Clock is ticking so start some superannuation strategies now

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SUPER fund members should ignore the distractions of an election campaign and another wave of planned rule changes, and start thinking about an end-of-financial year boost to their nest egg.

June is a key time for super strategies to maximise the benefits of superannuation and tax laws, which, while constantly changing, still remain the lowest-tax structure for saving money.

It starts with maximising your concessional, or tax-deductible, contributions, says William Buck director Todd Want.

Despite the Budget proposals to reduce the concessional contributions caps to $25,000 per annum, the current concessional contributions caps still apply for this year $30,000 for those under 50 and $35,000 for those 50 years and older, Want says.

Salary sacrifice can only be organised in advance, so now may be the time to set this up for next financial year, while small business owners and pre-retirees who dont earn most of their income as an employee can also make tax-deductible contributions to super.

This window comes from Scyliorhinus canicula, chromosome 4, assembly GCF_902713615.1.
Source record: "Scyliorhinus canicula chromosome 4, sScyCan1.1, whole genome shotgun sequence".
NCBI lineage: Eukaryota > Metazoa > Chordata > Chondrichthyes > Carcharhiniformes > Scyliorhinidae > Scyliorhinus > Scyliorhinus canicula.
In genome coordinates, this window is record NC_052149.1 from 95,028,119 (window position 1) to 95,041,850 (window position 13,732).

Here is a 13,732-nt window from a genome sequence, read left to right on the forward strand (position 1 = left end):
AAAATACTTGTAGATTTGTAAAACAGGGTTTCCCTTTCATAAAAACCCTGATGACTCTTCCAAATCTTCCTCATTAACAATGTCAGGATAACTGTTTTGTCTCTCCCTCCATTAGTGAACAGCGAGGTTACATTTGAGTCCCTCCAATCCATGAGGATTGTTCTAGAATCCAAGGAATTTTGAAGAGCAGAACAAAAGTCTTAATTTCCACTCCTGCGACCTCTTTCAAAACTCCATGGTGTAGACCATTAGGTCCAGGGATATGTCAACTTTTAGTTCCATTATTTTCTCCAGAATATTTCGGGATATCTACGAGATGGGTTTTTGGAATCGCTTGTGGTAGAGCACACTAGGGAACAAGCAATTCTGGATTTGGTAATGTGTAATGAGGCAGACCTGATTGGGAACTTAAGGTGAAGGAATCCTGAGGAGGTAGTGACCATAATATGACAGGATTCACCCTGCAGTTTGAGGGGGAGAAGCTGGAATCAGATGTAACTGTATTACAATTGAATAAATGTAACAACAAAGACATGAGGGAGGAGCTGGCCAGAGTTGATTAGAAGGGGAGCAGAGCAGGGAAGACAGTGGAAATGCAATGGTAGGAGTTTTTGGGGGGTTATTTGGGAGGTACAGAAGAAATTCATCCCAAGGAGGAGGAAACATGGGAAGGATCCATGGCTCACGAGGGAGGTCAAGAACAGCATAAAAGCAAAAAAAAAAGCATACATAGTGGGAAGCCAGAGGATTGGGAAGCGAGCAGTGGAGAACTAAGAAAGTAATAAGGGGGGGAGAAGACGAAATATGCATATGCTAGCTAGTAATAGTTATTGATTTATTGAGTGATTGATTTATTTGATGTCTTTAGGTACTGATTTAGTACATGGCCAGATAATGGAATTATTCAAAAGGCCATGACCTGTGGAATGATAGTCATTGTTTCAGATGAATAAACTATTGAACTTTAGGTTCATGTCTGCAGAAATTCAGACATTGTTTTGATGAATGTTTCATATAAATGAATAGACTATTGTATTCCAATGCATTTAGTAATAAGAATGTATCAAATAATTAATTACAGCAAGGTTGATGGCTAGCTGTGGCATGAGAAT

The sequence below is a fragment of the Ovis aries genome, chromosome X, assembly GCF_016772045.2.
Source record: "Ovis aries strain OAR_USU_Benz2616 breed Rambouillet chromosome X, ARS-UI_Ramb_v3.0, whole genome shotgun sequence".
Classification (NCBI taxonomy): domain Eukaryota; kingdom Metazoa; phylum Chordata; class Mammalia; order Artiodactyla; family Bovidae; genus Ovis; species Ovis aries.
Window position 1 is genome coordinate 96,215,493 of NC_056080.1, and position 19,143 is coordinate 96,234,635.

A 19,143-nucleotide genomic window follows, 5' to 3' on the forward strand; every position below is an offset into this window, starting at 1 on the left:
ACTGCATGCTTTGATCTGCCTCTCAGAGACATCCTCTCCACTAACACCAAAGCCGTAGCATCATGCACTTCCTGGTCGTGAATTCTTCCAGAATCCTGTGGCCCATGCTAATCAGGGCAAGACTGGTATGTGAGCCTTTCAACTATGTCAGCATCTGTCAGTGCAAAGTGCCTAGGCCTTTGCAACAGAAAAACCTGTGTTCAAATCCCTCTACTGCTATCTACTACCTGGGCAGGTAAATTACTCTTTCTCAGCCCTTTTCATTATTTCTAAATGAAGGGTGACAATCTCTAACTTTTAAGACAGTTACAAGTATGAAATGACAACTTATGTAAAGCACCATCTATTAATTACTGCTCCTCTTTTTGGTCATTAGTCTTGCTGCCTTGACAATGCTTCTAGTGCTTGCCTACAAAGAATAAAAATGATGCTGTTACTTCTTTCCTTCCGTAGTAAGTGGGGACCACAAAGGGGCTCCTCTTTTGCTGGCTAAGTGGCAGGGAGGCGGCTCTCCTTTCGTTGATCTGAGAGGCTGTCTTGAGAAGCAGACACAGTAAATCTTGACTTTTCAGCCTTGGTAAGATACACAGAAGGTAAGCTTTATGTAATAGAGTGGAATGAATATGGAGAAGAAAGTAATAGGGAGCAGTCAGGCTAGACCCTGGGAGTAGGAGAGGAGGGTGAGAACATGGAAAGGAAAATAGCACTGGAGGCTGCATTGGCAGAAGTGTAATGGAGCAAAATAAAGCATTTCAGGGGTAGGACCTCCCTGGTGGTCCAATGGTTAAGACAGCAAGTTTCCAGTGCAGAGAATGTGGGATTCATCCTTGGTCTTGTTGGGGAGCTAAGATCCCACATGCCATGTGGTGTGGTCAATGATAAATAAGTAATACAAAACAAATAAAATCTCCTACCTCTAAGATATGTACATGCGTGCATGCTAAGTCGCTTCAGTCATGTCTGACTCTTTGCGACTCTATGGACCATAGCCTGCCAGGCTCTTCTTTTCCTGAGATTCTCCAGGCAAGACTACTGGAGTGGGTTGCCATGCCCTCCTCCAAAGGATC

Want says the recent Budget changes, which will lower the limits of how much people can pump into super from July 2017, mean that this year may present a better opportunity than future years to make extra contributions.

There is no guarantee that the planned changes will pass through parliament.

Dont leave extra super contributions to the last minute, Want says. The ATO generally takes the view that the super fund needs to receive the contribution by 30 June in order for it to be considered a contribution for this year. Making a contribution by electronic transfer on 30 June may result in it being received by the fund in early July.

Maximum Wealth Advisers partner Gianni La Scala says lower and middle income earners can consider making an after-tax, or non-concessional, super contribution in June to potentially qualify for the Federal Governments co-contribution. Its available for workers earning less than $50,454 and can inject up to $500 into your savings.

La Scala says tax-deductible super contributions such as salary sacrifice only attract tax at 15 per cent, rather than a persons marginal tax rate of up to 49 per cent.

If you have sold an investment and made a gain in the current financial year, you could potentially make a contribution to super to help reduce the capital gain, he says.